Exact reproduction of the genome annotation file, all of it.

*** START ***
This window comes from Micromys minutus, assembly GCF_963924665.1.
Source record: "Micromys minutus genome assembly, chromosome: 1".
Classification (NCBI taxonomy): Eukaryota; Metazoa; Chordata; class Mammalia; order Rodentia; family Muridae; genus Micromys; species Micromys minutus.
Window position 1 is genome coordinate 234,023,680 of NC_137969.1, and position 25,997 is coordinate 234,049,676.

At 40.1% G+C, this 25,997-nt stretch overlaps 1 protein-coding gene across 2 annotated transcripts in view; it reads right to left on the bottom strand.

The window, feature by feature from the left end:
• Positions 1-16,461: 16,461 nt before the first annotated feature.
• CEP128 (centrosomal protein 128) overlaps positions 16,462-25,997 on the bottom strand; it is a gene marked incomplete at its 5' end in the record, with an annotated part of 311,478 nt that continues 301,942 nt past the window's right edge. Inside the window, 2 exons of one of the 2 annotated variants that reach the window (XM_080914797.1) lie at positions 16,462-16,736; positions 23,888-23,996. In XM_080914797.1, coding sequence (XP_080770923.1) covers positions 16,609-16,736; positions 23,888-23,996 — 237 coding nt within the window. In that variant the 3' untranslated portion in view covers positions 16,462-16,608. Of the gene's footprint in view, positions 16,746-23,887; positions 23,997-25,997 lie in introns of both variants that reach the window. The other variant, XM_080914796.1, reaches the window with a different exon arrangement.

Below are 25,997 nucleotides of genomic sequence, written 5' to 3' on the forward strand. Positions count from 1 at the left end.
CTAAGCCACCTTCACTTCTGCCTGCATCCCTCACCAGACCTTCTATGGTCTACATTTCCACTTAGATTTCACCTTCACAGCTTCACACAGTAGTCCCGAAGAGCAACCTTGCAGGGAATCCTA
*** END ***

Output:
This window comes from Micromys minutus, assembly GCF_963924665.1.
Source record: "Micromys minutus genome assembly, chromosome: 1".
Classification (NCBI taxonomy): Eukaryota; Metazoa; Chordata; class Mammalia; order Rodentia; family Muridae; genus Micromys; species Micromys minutus.
Window position 1 is genome coordinate 234,023,680 of NC_137969.1, and position 25,997 is coordinate 234,049,676.

At 40.1% G+C, this 25,997-nt stretch overlaps 1 protein-coding gene across 2 annotated transcripts in view; it reads right to left on the bottom strand.

The window, feature by feature from the left end:
• Positions 1-16,461: 16,461 nt before the first annotated feature.
• CEP128 (centrosomal protein 128) overlaps positions 16,462-25,997 on the bottom strand; it is a gene marked incomplete at its 5' end in the record, with an annotated part of 311,478 nt that continues 301,942 nt past the window's right edge. Inside the window, 2 exons of one of the 2 annotated variants that reach the window (XM_080914797.1) lie at positions 16,462-16,736; positions 23,888-23,996. In XM_080914797.1, coding sequence (XP_080770923.1) covers positions 16,609-16,736; positions 23,888-23,996 — 237 coding nt within the window. In that variant the 3' untranslated portion in view covers positions 16,462-16,608. Of the gene's footprint in view, positions 16,746-23,887; positions 23,997-25,997 lie in introns of both variants that reach the window. The other variant, XM_080914796.1, reaches the window with a different exon arrangement.

Below are 25,997 nucleotides of genomic sequence, written 5' to 3' on the forward strand. Positions count from 1 at the left end.
CTAAGCCACCTTCACTTCTGCCTGCATCCCTCACCAGACCTTCTATGGTCTACATTTCCACTTAGATTTCACCTTCACAGCTTCACACAGTAGTCCCGAAGAGCAACCTTGCAGGGAATCCTA